Within days of the fire, community members were trying to balance contradictory feelings, Slater told a crowd of 225 at the Alumni Field House.

“Concern … for Sasha who was the victim … and at the exact same time, this sense of condemnation and dismissal for Richard.” There were public calls to try the 16-year-old as an adult. Slater rejected the idea that she could only have compassion for one of the two parties, and set out to understand root causes. “Curiosity is how a conversation begins. Opinions are what ends it,” she said.

The final chapters tell how this incident changed both their lives: medical procedures for one, imprisonment for the other, and then, eventual rehabilitation for both.

“We think about hate crimes in a legalistic fashion, as opposed to being a social problem,” Slater said. People tend to see these crimes as a violation, “rather than as a manifestation of the wounds in our own community fabric,” she said.

“I was open to the possibility that the truth would remain murky, that I would have to hold two things in my head at the same time: the fact that Richard did something horrible and cruel, and that he was more than the sum of his worst actions,” Slater said.

In opening remarks, President Alberto Cardelle wel-comed the public, the first public event on campus since COVID began.

“We weren’t sure we’d be able to do this until ten days ago, but the (COVID) numbers are really good now,” said Bill Harcleroad, director of campus activities. “We cancelled alumni weekend because we weren’t ready. We’ve got to be safe.”

The next large event, a delayed commencement celebration for the class of 2020, is scheduled for Oct. 30, with graduates limited to two guests each.


HAPPENIN’ OTSEGO: Hyde & Shriek Tour 10-22-21

Hyde & Shriek Tour


GHOST TOUR – 6 – 7:30 p.m. Take guided lantern tour through 200 year old mansion full of spooky stories and restless souls. Cost, $20/adult. Extended walking and stair climbing is part of the tour. Hyde Hall, 267 Glimmerglass State Park Rd., Cooperstown 607-547-5098 or visit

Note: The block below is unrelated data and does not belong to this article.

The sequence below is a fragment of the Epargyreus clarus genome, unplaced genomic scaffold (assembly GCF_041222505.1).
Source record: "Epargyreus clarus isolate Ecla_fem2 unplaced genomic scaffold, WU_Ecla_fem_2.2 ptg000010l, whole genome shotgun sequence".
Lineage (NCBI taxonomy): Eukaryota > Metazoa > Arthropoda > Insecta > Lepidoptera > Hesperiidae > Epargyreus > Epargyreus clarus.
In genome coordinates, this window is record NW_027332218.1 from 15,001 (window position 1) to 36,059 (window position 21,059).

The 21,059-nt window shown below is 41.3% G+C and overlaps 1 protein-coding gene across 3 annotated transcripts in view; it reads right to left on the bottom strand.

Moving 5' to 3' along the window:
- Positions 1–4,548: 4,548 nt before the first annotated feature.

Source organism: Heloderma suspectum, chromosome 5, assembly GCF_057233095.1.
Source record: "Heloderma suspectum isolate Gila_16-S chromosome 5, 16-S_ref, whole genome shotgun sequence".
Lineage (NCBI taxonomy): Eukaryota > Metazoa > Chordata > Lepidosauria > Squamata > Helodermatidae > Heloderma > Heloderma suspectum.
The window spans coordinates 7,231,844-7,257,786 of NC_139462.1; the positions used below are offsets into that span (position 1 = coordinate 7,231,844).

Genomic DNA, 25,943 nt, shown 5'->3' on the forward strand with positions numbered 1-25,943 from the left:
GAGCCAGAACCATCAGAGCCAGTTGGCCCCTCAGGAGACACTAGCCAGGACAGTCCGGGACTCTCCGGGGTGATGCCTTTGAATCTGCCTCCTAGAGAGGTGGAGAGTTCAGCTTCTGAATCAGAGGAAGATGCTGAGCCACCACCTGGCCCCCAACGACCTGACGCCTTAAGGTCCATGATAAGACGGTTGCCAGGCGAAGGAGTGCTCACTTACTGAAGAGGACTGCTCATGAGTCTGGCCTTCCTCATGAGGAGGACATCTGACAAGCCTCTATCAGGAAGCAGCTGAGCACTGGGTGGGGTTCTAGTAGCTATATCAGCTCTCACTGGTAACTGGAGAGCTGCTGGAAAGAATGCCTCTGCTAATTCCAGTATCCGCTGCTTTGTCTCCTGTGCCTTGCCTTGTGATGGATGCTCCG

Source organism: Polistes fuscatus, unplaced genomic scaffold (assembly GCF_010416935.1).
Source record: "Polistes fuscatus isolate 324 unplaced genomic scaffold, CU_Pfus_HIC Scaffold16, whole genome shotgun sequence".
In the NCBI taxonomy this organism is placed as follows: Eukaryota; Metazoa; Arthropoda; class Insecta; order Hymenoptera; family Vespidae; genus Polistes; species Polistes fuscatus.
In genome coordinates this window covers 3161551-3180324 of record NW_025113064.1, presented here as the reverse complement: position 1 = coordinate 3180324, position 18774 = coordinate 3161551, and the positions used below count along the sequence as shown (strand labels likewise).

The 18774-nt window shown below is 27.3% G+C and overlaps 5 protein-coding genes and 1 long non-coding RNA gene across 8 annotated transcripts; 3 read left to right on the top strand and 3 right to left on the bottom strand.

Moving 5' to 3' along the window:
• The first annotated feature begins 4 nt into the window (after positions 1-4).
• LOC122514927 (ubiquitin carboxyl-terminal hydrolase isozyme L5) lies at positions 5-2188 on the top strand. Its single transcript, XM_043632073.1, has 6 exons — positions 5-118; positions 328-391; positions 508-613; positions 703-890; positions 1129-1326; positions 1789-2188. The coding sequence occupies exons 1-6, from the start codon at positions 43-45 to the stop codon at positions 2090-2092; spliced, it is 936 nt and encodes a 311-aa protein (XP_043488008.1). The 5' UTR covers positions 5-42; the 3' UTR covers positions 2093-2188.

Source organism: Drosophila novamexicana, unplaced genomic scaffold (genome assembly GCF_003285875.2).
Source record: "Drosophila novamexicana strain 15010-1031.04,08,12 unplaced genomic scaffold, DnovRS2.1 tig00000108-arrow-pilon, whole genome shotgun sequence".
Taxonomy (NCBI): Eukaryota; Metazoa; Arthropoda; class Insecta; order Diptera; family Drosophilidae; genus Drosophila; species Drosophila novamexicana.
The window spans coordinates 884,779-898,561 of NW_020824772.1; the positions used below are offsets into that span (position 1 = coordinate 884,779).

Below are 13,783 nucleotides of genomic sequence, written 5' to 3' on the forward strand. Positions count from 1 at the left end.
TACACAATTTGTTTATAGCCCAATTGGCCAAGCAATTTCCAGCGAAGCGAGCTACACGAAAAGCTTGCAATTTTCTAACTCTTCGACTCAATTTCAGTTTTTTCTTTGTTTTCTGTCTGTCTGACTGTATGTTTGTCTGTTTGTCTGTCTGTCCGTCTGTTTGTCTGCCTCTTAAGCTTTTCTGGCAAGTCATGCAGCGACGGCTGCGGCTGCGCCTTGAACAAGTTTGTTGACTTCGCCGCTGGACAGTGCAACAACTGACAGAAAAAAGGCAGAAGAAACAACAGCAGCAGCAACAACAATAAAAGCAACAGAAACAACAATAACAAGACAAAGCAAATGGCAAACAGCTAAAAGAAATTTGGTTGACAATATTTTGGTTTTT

Film Days to go virtual again

Film Days to go virtual again

STAFF REPORT • Special to

Glimmerglass Film Days, a program of Otsego 2000, will present a virtual film festival, plus five in-person events Nov. 4 to 11.

Curated by Artistic Director Margaret Parsons and Programmer Joey Katz, the slate of independent documentaries and narrative features and shorts reflects the theme “Rise.”

Rise” is a word of elastic meanings, and we were first inspired by the term at the start of 2021, hearing Amanda Gorman’s use of it in her poem, ‘The Hill We Climb,’” said Parsons. “The films in this year’s program all reflect some note of ‘rising up,’ but these notes also are beautifully whimsical.”

Based on a survey, Otsego 2000 decided to hold the full festival online for the second year in a row. However, there will be five films shown at the Grandstand Theater at the National Baseball Hall of Fame and at Templeton Hall in Cooperstown. The five films also will be online.

The theme ‘Rise’ captures this duality, as it serves as a beacon of hope and new beginnings but also a word of warning in terms of sea levels and global temperatures,” said Ellen Pope, executive director of Otsego 2000. The films include selections from 15 different countries as well as works by indigenous filmmakers.

A Glimmerglass Pass costs $75 and provides online access to 26 feature-length films and two shorts programs, plus online filmmaker talks. All films will be able to be viewed beginning at 7 p.m., Nov. 4. Tickets to individual online films are $5. Both the Glimmerglass Pass and online film tickets are good for a household.

Tickets to the in-person screenings are $10 per person and not included with the Glimmerglass Pass. To attend in-person events, proof of vaccination (NY Excelsior Pass or CDC vaccination card) and photo ID are required. Face masks will be required while watching films.

Passes, tickets, descriptions of each film, and trailers are available at

Bound Volumes 10-21-21

Bound Volumes


Among a list of letters remaining in the Post Office at Cooperstown, Otsego County on September 30, 1836 were those addressed to: William Averill, Dr. P. Besancon, Oren Bliss, Harvey Clark, Alfred Clark, Caleb Clark, Morris Cooper, Richard Cooper, Isaac G. Davis, Mrs. C. Holbrook, Ira Ingalls, Miss M. D. Ingalls, Miss C. Kellogg, Peter Olendorf, Elias Parshall, Ticklar Stockwell, Mrs. Sally Smith, Samuel Taber, John G. Wright, Cyrenus Warren, Miss Sabina Wood, Peter Youngs and Miss Chlotilda Yale. John B. Prentiss, P.M.

October 17, 1836


Wanted for our sick and wounded soldiers and prisoners at Richmond, blankets for single beds, quilts of cheap material, knit woolen socks, woolen or Canton flannel bed gowns, wrappers, undershirts and drawers, slippers, small pillows and cushions for wounded limbs, delicacies for the sick, &c. A strong appeal is made for the above articles. Will the ladies of Otsego respond? Articles will be received at Miss Loper’s and forwarded to the proper committee.